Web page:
'Hit Me Hard and Soft' review: Billie Eilish takes flight into a league of her own


By AGENCY

Billie Eilish performs during the the first weekend of the Coachella Valley Music and Arts Festival at the Empire Polo Club on Saturday, April 13, 2024, in Indio, Calif. — Photo: AP

"Am I acting my age now?" Billie Eilish, 22, wonders aloud on the opening track to her ambitious third album, Hit Me Hard And Soft.

"Am I already on the way out?"

The 10-track release sees a once-in-a-generation pop performer once again rewriting the rules: If Eilish’s first record introduced the world to her brilliant horror-pop, with its macabre humor, off-kilter beats and teenage Invisalign slurps, and her second wiped away those black tears for pop crooning and bossa nova ruminations on the expectations of fame, her third is an amalgamation of both, with bold new surprises.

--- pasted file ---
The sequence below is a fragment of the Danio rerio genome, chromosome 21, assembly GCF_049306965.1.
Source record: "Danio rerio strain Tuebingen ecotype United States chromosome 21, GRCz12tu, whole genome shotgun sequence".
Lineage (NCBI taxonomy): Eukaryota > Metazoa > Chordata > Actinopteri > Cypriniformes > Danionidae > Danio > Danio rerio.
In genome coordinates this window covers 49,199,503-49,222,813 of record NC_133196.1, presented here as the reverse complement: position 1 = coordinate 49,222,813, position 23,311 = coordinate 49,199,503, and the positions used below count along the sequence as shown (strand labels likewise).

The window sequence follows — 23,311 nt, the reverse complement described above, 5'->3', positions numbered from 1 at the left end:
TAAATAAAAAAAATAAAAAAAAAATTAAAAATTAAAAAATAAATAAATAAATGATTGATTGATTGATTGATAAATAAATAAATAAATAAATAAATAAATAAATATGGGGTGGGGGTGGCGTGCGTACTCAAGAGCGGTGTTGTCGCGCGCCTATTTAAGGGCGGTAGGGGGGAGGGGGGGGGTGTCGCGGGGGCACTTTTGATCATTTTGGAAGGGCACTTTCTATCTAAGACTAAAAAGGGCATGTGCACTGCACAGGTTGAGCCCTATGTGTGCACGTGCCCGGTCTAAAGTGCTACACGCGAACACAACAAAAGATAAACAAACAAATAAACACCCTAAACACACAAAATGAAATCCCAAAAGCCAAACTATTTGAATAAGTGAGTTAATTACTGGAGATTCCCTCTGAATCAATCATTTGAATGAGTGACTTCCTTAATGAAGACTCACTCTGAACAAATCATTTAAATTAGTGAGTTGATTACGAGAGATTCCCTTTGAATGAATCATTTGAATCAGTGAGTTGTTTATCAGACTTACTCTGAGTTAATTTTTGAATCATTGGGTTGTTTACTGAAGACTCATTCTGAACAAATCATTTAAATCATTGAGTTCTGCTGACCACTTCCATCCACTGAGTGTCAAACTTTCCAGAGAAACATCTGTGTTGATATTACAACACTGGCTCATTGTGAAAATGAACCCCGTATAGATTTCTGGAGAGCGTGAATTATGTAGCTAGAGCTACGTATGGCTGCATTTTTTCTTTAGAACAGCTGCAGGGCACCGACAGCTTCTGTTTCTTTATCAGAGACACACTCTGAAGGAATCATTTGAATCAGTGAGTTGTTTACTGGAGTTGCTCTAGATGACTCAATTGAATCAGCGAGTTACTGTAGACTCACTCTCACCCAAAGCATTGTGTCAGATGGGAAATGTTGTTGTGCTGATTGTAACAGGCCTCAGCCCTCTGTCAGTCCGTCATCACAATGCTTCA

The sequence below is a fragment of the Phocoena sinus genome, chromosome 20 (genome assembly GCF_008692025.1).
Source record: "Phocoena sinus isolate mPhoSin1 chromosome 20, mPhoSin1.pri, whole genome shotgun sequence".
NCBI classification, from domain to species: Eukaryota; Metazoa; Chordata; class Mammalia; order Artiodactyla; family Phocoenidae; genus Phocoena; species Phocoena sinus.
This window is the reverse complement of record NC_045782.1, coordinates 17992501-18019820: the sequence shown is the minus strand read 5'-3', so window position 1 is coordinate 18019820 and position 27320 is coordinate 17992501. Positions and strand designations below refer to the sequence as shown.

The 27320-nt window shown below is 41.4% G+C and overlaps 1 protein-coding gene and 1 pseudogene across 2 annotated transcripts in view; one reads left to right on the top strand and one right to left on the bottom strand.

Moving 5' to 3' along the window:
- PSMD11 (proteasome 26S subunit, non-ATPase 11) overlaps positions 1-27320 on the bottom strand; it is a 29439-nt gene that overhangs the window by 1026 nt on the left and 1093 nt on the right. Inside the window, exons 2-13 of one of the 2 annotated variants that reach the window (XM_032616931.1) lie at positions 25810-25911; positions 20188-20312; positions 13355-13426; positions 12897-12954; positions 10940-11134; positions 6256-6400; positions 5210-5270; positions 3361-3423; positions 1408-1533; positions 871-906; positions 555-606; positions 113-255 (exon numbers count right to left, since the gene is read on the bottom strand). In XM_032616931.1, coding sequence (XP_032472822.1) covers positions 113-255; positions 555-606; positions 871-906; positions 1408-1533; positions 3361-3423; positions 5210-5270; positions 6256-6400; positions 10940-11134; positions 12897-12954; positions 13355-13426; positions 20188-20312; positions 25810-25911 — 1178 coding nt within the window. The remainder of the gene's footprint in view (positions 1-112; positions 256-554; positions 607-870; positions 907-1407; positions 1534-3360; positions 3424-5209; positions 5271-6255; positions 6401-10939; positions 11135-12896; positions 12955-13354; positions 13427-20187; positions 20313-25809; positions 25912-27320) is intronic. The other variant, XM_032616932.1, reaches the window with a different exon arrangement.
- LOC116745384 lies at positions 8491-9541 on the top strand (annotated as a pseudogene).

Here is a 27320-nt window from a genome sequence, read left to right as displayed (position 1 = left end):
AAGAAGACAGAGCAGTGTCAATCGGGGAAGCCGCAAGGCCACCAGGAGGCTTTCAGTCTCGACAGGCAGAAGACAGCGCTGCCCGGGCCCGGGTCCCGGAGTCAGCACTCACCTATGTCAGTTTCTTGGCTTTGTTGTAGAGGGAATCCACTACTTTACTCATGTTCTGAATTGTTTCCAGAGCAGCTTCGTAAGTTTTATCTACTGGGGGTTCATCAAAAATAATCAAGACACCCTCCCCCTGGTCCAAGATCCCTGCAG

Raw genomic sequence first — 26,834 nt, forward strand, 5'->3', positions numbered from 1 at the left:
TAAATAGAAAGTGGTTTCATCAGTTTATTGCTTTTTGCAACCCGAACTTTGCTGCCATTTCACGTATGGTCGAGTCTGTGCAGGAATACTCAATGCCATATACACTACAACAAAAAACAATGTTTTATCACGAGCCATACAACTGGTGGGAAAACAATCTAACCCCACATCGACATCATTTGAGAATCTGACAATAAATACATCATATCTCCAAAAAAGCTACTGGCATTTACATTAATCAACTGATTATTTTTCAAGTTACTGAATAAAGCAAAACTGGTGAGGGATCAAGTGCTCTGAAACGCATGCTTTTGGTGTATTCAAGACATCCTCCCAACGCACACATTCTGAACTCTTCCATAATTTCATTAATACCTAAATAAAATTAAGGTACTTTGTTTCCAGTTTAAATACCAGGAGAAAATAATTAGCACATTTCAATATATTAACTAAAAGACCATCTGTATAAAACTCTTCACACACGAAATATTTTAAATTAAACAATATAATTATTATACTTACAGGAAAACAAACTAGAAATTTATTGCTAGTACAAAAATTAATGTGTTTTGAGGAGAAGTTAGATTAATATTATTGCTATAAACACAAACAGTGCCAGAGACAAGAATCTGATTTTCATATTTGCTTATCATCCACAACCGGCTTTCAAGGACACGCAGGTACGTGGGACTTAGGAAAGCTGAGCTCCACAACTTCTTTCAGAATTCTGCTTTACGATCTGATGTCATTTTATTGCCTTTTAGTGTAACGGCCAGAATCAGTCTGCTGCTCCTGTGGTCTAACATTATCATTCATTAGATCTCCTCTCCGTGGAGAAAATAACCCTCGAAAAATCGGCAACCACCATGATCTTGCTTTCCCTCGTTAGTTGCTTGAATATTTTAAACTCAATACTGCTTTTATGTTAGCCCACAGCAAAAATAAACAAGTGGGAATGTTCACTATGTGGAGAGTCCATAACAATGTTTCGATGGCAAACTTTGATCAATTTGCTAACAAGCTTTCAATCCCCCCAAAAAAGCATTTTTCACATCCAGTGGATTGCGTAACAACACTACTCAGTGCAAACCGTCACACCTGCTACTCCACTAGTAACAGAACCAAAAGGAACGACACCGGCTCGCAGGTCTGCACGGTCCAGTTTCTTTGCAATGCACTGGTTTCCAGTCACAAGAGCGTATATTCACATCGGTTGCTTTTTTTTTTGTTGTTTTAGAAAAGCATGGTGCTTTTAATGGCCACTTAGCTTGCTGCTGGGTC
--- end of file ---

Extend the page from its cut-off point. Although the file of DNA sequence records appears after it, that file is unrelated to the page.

Hit Me Hard And Soft proves Eilish to be an outsider in contemporary pop in a few ways: This is an album meant to be heard and enjoyed in full, working contrary to the current single-centric model of the music industry. And she earns that distinction, with a fuller sound, courtesy her brother, producer, and lifelong collaborator Finneas O’Connell, now joined by Andrew Marshall on drums and the Attacca Quartet on strings.

Opener Skinny launches into the saccharine falsetto of her award-winning Barbie ballad What Was I Made For? The song’s messaging, too, has a similar kind of resonance – she tackles body image, singing "People say I look happy/ Just because I got skinny" – echoing her short film and spoken word interlude Not My Responsibility from 2021's Happier Than Ever.

A string section carries Skinny to its coda, harking back to Eilish’s performance of her Barbie song at the 2024 Oscars, where she was joined by an orchestra.

From that point onward, everything changes. Fake outs define Hit Me Hard And Soft. Think a song is going in one direction? Guess again.

In the last five seconds of Skinny, pulsating drums enter the equation, a beat that carries into the sapphic anthem Lunch – a soon-to-be fan favourite.